Duke program produces 40 MW of solar in South Carolina


Duke Energy’s Solar Rebate Program has helped South Carolina residents plan to install more than 40 MW of solar.

More than 1,800 residential customers and 125 business customers have applied to participate in Duke’s program, and the utility says it will have paid nearly $12 million in rebates to South Carolina customers by the end of the year.

According to the Solar Energy Industries Association, South Carolina had 65 MW installed by the end of 2015, making Duke’s contribution a nearly 62% increase of the total in only one year. It also represents a 10-fold increase of the total solar that was installed in the state last year.

In 2014, South Carolina General Assembly passed Act 236, an omnibus solar bill passed by the in 2014, which allowed Duke Energy to offer new solar programs to South Carolina customers. The rebates help with the upfront cost of installing solar panels for customers – making the technology more accessible to the company’s 730,000 customers in the state.

For example, the rebate program provides $1 per watt for qualified residential customers who install systems up to 20 kilowatts on their property and for business customers who install systems up to 1 megawatt on their property.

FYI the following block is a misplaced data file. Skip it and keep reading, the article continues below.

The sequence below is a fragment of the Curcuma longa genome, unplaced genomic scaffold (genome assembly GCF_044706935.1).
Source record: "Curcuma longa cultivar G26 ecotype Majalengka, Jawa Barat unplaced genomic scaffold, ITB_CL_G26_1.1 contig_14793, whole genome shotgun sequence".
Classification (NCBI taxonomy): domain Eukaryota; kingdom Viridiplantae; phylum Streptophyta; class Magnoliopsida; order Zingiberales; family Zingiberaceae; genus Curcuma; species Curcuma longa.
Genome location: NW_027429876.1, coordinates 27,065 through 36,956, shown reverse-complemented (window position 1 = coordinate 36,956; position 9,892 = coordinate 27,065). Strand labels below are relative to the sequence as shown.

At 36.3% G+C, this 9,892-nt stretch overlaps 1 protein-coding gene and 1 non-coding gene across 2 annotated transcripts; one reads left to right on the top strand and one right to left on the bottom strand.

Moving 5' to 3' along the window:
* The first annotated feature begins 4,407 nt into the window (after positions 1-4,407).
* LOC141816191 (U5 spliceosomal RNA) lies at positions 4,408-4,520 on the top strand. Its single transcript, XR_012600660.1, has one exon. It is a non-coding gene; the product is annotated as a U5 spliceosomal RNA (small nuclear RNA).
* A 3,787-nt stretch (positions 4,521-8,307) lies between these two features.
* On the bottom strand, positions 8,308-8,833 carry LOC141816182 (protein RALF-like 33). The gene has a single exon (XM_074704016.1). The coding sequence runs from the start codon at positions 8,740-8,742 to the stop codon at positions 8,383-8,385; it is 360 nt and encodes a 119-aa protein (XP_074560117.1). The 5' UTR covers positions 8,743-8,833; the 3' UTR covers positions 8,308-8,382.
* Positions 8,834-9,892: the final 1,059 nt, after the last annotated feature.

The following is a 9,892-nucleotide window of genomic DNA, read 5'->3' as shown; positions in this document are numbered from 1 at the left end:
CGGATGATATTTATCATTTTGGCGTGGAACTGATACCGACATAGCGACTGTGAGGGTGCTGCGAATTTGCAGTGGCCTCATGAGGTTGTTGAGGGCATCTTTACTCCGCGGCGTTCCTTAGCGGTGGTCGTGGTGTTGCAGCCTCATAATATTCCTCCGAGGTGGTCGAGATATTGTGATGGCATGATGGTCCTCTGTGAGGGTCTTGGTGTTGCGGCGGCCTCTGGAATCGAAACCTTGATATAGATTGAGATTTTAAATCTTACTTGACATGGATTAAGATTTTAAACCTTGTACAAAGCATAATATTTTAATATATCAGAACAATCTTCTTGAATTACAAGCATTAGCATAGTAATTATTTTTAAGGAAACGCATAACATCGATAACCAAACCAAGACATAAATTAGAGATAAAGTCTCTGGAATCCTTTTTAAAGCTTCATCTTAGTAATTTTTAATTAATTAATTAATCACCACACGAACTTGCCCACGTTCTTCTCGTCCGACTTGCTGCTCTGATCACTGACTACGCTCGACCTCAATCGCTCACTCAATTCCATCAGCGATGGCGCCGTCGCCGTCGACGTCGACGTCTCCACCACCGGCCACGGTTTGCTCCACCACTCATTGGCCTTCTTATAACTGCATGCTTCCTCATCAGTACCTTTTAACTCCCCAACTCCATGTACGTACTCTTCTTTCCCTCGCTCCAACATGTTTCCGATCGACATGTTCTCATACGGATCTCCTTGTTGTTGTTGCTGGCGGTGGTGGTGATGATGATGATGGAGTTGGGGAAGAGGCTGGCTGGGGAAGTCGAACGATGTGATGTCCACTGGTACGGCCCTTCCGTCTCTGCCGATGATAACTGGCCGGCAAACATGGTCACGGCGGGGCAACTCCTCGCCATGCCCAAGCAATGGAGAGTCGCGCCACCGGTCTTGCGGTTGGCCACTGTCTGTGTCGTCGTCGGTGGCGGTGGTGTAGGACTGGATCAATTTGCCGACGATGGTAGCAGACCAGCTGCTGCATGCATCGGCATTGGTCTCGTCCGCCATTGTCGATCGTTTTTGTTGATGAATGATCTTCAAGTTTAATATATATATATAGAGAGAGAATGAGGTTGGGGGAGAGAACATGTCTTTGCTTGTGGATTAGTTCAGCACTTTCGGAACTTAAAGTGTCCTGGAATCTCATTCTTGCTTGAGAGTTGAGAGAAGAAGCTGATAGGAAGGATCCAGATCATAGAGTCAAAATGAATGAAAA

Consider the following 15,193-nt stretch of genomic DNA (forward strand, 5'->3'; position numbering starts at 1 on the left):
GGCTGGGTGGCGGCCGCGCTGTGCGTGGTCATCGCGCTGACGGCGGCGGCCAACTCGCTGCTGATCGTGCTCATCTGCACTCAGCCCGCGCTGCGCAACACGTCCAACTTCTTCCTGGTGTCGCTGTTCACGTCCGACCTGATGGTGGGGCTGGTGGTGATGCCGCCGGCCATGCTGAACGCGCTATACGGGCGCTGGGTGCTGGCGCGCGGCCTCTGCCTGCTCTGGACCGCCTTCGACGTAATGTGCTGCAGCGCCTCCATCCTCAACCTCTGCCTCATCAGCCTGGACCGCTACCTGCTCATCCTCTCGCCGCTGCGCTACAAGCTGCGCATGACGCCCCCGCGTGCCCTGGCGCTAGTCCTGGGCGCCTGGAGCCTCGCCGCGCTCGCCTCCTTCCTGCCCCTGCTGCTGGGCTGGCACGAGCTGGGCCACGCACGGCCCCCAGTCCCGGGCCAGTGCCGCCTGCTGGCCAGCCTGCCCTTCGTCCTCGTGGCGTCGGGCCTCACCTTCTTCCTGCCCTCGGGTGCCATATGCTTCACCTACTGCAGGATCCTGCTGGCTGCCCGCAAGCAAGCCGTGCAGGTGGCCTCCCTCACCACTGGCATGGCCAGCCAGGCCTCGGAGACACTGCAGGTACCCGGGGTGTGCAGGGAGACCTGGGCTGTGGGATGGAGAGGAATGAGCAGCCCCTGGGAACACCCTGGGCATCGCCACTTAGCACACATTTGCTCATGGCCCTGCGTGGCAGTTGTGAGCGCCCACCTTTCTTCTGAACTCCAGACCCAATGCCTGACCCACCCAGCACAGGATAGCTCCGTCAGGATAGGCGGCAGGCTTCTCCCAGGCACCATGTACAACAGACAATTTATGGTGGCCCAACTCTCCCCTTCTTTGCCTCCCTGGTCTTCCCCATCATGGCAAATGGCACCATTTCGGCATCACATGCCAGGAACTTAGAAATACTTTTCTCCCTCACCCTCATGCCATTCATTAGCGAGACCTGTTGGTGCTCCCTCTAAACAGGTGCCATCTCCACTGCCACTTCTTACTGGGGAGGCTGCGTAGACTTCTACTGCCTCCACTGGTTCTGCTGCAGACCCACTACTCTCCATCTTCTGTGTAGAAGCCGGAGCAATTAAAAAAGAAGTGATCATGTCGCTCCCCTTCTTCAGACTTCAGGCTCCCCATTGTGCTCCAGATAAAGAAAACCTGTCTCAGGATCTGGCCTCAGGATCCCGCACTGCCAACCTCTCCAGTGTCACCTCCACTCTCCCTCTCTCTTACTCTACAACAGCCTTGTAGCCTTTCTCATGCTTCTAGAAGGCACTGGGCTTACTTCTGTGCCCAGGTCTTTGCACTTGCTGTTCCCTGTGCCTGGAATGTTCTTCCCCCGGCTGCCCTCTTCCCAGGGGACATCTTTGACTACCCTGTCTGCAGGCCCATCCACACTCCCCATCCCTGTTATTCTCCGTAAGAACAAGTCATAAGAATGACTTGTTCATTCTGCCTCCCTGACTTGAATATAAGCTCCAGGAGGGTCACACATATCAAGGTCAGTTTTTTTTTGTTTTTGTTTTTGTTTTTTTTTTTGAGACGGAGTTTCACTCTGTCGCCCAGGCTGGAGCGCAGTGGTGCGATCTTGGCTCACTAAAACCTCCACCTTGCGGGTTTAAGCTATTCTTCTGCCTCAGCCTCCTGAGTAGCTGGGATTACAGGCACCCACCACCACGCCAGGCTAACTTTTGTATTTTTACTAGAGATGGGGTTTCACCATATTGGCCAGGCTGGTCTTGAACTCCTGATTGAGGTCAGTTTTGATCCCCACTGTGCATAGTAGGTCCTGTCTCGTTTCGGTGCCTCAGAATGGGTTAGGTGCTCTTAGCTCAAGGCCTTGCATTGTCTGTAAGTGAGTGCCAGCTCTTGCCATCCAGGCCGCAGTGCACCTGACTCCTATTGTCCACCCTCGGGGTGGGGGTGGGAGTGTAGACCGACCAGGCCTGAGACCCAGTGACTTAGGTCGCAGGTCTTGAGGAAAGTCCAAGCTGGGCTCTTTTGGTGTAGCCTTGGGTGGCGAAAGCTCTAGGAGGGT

Nonprofit and governmental entities may be eligible to receive a rebate of $1.50 per watt for systems up to 20 kilowatts on their property.

The scheduled installations put Duke more than halfway to the 53 MW goal cited by the act. As the rebate program reaches capacity, the utility has a waiting list has been established for some of the offerings associated with this program.

Following on the success of its 2016 program, Duke will offer a Shared Solar Program in 2017, giving residents without the ability or desire to put solar panels on their properties to create community solar arrays. In most community-solar systems, participants purchase electricity from an array shared by a group of subscribers.

In North Carolina, Duke has also awarded a $450,000 grant to help Greensboro’s (N.C.) Department of Transportation (GDOT) change its diesel buses to electric buses. The grandt will allow the city to install an electric charging station for the all-electric buses.

The grant is only the latest part of Duke’s overall $1.5 million “EV Charging Infrastructure Project” — expanding charging for electric vehicles throughout North Carolina. Greensboro could have its first two or three electric buses on the streets by 2018.

The Duke program is part of a recent settlement with the U.S. Environmental Protection Agency and environmental groups.

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